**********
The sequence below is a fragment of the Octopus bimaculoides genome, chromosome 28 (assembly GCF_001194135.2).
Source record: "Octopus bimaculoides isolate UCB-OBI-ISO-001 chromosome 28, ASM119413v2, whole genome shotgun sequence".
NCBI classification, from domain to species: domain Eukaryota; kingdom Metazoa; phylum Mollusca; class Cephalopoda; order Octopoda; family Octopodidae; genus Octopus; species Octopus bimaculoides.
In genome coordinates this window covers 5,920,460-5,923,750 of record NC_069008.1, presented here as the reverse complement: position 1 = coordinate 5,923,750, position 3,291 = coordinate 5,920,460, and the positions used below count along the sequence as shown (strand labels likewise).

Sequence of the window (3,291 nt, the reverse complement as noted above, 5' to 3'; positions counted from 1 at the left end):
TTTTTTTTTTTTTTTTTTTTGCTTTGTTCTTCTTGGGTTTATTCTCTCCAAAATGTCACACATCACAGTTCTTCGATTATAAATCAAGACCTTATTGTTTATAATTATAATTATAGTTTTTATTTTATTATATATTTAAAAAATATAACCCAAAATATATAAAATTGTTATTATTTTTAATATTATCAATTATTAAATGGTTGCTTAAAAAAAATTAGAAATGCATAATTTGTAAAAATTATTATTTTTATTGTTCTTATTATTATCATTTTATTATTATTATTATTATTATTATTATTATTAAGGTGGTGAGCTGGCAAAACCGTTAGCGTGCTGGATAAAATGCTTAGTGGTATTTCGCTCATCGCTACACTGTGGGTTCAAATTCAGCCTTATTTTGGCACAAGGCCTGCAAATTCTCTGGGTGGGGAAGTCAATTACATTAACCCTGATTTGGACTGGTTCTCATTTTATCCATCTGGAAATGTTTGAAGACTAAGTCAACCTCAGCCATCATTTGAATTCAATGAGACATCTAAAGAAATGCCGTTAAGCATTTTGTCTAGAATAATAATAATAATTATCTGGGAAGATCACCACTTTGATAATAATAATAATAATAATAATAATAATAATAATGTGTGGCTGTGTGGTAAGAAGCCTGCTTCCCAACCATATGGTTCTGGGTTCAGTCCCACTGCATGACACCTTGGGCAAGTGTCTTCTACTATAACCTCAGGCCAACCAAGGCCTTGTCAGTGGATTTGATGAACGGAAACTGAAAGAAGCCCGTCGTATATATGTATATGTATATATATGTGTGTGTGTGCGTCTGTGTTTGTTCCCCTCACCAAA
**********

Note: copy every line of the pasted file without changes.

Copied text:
The sequence below is a fragment of the Octopus bimaculoides genome, chromosome 28 (assembly GCF_001194135.2).
Source record: "Octopus bimaculoides isolate UCB-OBI-ISO-001 chromosome 28, ASM119413v2, whole genome shotgun sequence".
NCBI classification, from domain to species: domain Eukaryota; kingdom Metazoa; phylum Mollusca; class Cephalopoda; order Octopoda; family Octopodidae; genus Octopus; species Octopus bimaculoides.
In genome coordinates this window covers 5,920,460-5,923,750 of record NC_069008.1, presented here as the reverse complement: position 1 = coordinate 5,923,750, position 3,291 = coordinate 5,920,460, and the positions used below count along the sequence as shown (strand labels likewise).

Sequence of the window (3,291 nt, the reverse complement as noted above, 5' to 3'; positions counted from 1 at the left end):
TTTTTTTTTTTTTTTTTTTTGCTTTGTTCTTCTTGGGTTTATTCTCTCCAAAATGTCACACATCACAGTTCTTCGATTATAAATCAAGACCTTATTGTTTATAATTATAATTATAGTTTTTATTTTATTATATATTTAAAAAATATAACCCAAAATATATAAAATTGTTATTATTTTTAATATTATCAATTATTAAATGGTTGCTTAAAAAAAATTAGAAATGCATAATTTGTAAAAATTATTATTTTTATTGTTCTTATTATTATCATTTTATTATTATTATTATTATTATTATTATTATTAAGGTGGTGAGCTGGCAAAACCGTTAGCGTGCTGGATAAAATGCTTAGTGGTATTTCGCTCATCGCTACACTGTGGGTTCAAATTCAGCCTTATTTTGGCACAAGGCCTGCAAATTCTCTGGGTGGGGAAGTCAATTACATTAACCCTGATTTGGACTGGTTCTCATTTTATCCATCTGGAAATGTTTGAAGACTAAGTCAACCTCAGCCATCATTTGAATTCAATGAGACATCTAAAGAAATGCCGTTAAGCATTTTGTCTAGAATAATAATAATAATTATCTGGGAAGATCACCACTTTGATAATAATAATAATAATAATAATAATAATAATAATGTGTGGCTGTGTGGTAAGAAGCCTGCTTCCCAACCATATGGTTCTGGGTTCAGTCCCACTGCATGACACCTTGGGCAAGTGTCTTCTACTATAACCTCAGGCCAACCAAGGCCTTGTCAGTGGATTTGATGAACGGAAACTGAAAGAAGCCCGTCGTATATATGTATATGTATATATATGTGTGTGTGTGCGTCTGTGTTTGTTCCCCTCACCAAA